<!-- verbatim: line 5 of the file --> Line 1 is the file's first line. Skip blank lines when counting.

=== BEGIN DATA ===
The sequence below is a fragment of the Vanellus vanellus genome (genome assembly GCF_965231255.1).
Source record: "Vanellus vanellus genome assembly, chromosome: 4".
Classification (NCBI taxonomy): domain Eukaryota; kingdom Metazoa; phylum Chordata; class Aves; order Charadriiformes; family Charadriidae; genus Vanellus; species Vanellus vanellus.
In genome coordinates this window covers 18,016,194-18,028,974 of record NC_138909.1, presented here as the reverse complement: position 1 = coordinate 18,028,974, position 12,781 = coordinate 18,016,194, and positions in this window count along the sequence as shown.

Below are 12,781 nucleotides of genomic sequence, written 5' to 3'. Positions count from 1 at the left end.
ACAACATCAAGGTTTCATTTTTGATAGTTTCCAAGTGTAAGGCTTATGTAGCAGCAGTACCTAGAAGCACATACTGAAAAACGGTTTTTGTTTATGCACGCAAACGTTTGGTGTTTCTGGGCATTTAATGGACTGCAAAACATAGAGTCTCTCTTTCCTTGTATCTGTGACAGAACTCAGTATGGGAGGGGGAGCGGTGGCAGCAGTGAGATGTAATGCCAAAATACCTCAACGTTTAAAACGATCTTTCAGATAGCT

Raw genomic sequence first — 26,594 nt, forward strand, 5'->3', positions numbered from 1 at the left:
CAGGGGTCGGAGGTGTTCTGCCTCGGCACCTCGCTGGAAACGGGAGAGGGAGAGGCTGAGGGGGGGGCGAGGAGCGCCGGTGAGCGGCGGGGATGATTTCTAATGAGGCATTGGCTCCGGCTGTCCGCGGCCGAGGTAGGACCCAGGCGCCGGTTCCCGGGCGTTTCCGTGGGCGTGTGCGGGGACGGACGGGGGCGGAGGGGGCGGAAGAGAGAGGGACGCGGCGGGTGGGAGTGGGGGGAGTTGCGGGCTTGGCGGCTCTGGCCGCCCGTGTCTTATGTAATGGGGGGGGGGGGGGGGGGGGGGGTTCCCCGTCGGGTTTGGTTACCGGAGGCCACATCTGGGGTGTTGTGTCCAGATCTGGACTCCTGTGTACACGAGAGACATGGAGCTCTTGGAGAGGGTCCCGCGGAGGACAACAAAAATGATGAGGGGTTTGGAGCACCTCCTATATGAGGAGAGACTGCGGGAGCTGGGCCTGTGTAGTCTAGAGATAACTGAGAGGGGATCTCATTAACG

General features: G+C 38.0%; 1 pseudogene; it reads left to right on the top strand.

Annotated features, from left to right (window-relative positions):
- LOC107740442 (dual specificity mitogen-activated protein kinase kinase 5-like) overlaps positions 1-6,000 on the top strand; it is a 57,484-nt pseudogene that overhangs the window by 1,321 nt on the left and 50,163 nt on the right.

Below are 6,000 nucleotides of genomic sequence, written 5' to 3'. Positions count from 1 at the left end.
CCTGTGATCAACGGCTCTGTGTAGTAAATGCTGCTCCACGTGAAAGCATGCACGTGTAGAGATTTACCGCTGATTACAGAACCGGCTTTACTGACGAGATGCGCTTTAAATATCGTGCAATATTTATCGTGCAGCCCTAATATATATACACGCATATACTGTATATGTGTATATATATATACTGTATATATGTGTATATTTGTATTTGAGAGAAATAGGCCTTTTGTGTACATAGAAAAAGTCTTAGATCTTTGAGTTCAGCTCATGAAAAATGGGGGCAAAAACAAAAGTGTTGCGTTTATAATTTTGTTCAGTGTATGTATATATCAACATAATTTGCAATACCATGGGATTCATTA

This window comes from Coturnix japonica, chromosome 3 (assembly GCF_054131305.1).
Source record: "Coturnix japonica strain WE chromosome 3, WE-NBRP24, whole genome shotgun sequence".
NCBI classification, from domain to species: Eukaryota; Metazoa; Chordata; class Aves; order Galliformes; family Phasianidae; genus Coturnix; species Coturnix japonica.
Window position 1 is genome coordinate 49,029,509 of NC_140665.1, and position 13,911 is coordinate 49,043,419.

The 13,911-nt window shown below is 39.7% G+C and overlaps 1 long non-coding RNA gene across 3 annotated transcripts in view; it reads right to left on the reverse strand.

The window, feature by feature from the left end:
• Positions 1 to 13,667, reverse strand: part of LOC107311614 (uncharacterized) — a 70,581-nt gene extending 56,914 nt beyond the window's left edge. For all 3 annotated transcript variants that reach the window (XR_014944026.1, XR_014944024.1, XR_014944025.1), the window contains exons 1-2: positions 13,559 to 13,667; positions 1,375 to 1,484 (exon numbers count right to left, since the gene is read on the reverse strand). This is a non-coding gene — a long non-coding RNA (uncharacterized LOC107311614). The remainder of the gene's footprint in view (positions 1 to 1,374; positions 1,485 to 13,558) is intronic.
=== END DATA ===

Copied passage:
Below are 12,781 nucleotides of genomic sequence, written 5' to 3'. Positions count from 1 at the left end.